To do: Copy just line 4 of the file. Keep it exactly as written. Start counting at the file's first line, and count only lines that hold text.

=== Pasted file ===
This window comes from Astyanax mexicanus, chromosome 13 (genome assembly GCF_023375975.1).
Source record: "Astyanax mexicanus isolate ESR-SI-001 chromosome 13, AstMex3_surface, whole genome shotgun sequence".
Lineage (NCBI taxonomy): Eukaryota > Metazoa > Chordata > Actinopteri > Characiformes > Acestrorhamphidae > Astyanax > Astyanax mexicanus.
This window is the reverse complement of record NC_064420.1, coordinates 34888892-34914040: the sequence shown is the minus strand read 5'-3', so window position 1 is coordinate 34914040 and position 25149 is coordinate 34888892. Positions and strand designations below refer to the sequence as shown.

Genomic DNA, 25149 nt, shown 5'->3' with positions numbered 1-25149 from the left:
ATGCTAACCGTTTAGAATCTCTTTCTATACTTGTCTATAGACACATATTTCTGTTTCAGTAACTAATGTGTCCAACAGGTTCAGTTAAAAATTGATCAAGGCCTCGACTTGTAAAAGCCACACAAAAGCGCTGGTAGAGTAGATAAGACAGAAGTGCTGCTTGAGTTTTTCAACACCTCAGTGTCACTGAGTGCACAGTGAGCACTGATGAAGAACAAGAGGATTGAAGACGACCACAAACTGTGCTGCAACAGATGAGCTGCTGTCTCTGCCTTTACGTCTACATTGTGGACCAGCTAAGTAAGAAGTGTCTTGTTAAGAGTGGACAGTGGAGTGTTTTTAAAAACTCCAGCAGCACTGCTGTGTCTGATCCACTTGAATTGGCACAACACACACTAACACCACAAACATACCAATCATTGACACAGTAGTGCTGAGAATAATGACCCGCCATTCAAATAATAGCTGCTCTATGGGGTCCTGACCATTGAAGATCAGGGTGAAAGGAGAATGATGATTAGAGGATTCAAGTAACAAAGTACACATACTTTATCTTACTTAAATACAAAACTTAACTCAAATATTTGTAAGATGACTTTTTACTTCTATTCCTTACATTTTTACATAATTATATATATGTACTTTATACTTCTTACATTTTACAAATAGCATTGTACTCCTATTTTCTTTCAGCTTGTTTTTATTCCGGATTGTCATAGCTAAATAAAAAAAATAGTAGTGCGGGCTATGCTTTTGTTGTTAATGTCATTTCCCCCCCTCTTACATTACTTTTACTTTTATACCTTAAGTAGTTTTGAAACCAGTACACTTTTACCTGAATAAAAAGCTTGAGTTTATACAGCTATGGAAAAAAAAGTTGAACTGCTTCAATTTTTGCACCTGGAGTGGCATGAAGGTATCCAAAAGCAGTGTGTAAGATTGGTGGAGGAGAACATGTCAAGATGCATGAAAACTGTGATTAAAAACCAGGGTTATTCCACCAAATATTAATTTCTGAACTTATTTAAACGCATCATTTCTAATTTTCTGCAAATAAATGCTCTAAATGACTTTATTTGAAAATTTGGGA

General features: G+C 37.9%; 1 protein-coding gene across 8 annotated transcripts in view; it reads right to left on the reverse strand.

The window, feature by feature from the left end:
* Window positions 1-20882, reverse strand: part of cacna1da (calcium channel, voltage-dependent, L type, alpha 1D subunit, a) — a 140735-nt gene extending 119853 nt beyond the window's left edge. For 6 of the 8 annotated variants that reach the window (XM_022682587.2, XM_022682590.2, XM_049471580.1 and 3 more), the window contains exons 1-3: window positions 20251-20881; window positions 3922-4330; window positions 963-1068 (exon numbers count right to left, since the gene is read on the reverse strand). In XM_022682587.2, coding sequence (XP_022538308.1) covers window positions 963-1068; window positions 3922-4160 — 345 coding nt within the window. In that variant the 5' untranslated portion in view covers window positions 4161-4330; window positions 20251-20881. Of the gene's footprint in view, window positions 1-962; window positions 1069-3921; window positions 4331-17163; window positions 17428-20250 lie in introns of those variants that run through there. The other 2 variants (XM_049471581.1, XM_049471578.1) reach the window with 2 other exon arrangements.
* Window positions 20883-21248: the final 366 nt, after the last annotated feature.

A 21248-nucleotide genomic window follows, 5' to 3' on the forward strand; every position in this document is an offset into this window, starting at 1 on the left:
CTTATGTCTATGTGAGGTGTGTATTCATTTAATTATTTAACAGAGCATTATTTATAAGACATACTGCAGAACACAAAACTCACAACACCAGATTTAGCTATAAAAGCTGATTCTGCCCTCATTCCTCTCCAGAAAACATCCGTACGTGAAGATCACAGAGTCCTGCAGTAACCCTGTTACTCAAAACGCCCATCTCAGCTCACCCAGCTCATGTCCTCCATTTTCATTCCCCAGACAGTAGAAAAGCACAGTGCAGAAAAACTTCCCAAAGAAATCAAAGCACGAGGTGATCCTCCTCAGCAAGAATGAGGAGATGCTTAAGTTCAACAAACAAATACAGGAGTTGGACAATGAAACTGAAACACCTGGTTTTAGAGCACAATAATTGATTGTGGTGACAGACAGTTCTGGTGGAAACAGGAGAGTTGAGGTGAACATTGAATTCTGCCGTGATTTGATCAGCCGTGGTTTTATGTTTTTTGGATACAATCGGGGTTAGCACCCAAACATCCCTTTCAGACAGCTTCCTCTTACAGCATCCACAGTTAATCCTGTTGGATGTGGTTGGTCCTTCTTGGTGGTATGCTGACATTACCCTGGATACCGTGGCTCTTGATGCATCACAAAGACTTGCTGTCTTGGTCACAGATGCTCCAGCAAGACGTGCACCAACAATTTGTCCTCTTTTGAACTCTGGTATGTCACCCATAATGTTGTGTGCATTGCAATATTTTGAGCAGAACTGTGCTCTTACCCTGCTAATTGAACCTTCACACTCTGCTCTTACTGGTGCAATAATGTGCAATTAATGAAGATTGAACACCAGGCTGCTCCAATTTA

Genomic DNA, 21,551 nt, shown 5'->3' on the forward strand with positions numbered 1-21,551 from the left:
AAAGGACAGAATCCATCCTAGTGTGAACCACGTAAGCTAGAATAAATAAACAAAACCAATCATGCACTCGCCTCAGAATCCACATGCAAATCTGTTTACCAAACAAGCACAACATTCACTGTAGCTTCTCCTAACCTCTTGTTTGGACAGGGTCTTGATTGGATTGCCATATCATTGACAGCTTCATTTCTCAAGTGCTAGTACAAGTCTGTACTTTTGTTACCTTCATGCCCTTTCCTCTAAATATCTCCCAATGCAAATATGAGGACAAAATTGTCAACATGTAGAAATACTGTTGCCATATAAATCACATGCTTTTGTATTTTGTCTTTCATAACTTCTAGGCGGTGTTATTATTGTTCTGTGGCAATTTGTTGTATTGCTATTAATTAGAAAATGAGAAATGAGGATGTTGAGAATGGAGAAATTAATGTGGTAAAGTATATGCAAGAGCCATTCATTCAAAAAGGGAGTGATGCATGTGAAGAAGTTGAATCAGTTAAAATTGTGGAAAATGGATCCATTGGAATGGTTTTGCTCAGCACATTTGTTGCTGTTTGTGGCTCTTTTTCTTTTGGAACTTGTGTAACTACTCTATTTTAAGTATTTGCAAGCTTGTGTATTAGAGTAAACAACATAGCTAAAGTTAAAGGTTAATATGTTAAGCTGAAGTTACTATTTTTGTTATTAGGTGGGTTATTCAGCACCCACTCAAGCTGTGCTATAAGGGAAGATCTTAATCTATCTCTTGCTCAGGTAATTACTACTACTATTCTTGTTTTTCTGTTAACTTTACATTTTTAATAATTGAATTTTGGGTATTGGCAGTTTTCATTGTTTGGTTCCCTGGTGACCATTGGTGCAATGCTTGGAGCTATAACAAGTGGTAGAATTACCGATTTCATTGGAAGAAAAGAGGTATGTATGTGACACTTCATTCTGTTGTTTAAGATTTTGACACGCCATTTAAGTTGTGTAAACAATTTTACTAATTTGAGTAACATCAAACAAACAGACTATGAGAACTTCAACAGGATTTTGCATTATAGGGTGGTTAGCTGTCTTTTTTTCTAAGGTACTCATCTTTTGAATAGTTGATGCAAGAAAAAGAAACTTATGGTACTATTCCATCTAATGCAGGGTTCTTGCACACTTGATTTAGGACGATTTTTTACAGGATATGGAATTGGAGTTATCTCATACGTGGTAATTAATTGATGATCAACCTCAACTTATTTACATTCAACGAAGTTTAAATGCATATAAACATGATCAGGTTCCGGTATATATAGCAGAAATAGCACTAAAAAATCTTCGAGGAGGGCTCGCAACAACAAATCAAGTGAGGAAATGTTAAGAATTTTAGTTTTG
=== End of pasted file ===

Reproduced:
This window is the reverse complement of record NC_064420.1, coordinates 34888892-34914040: the sequence shown is the minus strand read 5'-3', so window position 1 is coordinate 34914040 and position 25149 is coordinate 34888892. Positions and strand designations below refer to the sequence as shown.